The ‘Beverly Hills, 90210’ actress – who has breast cancer – has reflected on Hollywood’s beauty standards. She can relate to few women on screen because she believes too many actresses have gone under the knife to alter their appearance.
“Watching movies tonight and noticed there were few female characters I could relate to. You know, women without fillers, without Botox, without a facelift. Women who embraced their face and all the experience it showed. I have lived. I love that I’ve lived and that my face reflects my life. I survived a lot, yes, cancer but more than that. I embrace me now. Finally,” she wrote on Instagram.
The 50-year-old actress is “done” with unrealistic expectations and called for more natural-looking women on TV and in movies. “Done with the perception magazines and Hollywood try to make us in to. I want to see women like me. Women like us,” she added.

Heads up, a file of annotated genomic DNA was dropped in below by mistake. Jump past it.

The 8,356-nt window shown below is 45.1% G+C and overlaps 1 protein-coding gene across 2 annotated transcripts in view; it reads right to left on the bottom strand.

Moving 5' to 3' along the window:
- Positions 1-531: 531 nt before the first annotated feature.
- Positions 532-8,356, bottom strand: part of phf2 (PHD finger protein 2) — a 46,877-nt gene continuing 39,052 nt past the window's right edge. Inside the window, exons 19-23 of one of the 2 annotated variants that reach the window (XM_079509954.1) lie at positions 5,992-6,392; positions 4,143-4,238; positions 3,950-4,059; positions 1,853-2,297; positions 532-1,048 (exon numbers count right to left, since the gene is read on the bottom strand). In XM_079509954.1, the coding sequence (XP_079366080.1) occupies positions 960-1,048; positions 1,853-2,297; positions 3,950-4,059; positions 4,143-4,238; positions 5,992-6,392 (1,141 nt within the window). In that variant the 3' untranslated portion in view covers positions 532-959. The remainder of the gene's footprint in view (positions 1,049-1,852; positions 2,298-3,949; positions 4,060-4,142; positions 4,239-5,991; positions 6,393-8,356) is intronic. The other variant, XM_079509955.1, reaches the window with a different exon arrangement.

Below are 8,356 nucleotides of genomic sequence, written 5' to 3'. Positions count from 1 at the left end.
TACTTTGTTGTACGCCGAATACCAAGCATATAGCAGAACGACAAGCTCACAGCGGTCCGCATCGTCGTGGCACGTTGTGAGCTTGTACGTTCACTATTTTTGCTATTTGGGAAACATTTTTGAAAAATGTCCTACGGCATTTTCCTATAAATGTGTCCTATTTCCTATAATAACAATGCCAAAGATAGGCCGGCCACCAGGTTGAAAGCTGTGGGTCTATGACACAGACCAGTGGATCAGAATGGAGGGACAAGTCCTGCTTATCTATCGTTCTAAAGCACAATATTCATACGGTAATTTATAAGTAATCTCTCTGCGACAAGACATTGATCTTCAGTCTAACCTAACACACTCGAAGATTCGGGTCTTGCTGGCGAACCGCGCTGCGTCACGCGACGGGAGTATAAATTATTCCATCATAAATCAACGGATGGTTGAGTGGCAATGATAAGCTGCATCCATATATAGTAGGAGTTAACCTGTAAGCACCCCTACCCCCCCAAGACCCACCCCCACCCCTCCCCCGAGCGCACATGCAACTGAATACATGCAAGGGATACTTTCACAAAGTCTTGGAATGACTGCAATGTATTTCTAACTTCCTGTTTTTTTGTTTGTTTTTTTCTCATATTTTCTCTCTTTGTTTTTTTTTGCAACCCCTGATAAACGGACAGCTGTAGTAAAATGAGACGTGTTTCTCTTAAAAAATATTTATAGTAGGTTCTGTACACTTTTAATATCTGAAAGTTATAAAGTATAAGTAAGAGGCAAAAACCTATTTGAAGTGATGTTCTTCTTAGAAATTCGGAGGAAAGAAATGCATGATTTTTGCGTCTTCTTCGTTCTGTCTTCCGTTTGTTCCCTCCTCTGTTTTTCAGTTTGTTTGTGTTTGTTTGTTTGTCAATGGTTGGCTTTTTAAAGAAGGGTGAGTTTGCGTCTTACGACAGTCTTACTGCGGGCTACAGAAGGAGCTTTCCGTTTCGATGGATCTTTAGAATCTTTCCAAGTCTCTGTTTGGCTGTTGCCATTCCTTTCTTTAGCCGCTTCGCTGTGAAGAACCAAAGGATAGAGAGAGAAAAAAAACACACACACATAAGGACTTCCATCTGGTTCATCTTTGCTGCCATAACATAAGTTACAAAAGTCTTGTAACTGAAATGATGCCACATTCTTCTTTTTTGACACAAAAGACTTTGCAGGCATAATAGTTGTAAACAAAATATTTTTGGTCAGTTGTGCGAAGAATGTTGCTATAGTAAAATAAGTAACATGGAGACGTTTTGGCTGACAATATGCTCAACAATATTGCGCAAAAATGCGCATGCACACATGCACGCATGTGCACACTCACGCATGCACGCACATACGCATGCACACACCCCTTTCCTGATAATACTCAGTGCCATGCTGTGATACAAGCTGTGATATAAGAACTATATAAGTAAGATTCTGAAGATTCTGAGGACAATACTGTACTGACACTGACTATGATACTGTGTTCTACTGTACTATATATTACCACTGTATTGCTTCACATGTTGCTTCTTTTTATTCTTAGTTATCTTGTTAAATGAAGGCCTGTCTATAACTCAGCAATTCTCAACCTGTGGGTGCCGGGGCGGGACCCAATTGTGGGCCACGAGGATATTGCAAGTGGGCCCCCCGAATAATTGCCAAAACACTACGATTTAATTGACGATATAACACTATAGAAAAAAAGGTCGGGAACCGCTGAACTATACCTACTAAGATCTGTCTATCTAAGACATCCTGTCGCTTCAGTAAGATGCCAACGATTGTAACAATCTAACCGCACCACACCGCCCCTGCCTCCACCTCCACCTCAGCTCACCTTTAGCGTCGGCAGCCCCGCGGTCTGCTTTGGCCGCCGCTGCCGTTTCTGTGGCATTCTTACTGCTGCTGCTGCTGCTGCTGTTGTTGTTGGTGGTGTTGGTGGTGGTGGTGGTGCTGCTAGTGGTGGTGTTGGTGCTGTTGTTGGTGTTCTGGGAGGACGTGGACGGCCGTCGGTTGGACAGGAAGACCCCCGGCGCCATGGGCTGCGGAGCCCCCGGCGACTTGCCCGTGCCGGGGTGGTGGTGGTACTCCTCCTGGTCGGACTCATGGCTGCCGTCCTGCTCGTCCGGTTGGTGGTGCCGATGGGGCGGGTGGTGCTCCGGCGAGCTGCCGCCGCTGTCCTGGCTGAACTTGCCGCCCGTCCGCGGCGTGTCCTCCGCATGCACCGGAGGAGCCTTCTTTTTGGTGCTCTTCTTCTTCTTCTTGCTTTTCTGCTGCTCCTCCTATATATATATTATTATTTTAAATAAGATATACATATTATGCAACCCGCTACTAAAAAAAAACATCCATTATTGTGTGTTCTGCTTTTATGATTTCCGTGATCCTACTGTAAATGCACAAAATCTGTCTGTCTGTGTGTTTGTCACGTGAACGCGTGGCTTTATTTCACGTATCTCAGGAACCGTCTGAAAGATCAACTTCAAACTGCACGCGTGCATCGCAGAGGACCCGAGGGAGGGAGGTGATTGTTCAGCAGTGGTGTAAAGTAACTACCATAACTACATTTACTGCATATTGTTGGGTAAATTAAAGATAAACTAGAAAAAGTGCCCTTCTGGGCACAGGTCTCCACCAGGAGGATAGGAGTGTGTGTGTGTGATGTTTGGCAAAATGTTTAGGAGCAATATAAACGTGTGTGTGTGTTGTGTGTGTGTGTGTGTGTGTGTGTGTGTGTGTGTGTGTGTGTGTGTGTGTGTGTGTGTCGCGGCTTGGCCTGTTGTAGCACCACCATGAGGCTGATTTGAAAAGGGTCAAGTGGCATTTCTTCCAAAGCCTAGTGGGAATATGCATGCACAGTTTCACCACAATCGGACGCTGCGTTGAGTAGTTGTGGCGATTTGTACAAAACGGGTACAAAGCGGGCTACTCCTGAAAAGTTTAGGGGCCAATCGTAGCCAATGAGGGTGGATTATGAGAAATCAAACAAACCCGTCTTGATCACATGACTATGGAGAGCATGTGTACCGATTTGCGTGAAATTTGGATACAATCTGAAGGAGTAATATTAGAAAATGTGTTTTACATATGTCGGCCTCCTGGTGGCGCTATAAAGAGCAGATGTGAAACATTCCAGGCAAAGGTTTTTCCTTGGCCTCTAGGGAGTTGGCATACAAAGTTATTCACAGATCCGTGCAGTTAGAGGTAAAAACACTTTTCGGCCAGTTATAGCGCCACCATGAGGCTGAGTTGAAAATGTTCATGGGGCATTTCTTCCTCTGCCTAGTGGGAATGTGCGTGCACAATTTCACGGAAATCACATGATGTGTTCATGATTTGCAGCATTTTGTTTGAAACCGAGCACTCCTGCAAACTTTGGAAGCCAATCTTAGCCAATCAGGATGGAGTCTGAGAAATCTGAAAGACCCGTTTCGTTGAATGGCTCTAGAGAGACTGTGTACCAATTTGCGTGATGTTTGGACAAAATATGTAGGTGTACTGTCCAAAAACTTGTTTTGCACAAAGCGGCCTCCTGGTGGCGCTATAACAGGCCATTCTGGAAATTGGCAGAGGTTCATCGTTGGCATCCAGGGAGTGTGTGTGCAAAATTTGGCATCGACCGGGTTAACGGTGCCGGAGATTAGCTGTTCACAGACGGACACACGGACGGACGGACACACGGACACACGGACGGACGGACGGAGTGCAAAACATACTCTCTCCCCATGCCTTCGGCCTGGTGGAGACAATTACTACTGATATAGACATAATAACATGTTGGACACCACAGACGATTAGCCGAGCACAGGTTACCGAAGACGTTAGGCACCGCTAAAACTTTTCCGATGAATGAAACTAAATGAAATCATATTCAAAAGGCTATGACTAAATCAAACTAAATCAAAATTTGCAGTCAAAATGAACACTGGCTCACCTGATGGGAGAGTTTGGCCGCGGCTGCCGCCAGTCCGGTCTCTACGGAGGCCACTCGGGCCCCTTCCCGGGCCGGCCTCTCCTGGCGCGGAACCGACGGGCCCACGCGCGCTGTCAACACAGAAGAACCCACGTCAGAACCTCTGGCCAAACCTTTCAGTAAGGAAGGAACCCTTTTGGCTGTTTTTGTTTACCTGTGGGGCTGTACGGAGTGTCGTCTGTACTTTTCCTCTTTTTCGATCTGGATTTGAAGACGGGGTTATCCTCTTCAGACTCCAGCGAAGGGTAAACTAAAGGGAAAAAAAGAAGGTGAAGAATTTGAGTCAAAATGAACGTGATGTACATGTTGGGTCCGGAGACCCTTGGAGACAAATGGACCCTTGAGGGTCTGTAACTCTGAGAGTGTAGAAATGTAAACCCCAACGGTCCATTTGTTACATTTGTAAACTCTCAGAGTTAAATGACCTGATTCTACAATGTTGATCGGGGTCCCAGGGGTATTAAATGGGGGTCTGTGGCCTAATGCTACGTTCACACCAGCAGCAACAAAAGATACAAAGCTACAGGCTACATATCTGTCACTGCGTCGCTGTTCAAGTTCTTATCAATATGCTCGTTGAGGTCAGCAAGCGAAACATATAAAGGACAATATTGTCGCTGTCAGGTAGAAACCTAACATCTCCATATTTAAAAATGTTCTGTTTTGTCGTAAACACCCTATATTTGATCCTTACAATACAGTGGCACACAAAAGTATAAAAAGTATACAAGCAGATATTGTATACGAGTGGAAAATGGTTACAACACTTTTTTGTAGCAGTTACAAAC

Meanwhile, Shannen recently insisted she is feeling “strong and healthy” despite revealing that her cancer had returned last year.
“I love it when people say, ‘We’re praying for you,’ and everything else, but there comes a point when you’re like, ‘I got this. I’m fine. I’m good’. There are many people in the world who could use prayers, and I’m feeling great. I’m doing okay. I’m doing better than okay. I’m doing well. I feel strong and healthy and confident and happy.”
Shannen and her husband, photographer Kurt Iswarienko, organised a dinner to reveal the news of her diagnosis to her close friends.
The star also invited her oncologist to the meeting to “squash any doubts that people had”. Shannen - who has been married to Kurt since 2011 – explained in a conversation with her pal Sarah Michelle Gellar, “I’m the type of person, I’d just call you and be like, ‘Listen, I got stage 4. It’s back, and I’ll be okay.’ But I knew that particularly someone like you would have more questions.
“So, for me to have Dr Piro, my oncologist, be there so that he could answer the questions in a very matter-of-fact way, he was able to sort of squash any doubts that people had or to say, ‘Hey, don’t Google, because when you do that you’re going to get some crazy, like, this short of period to live,’ and that’s just really not the case.”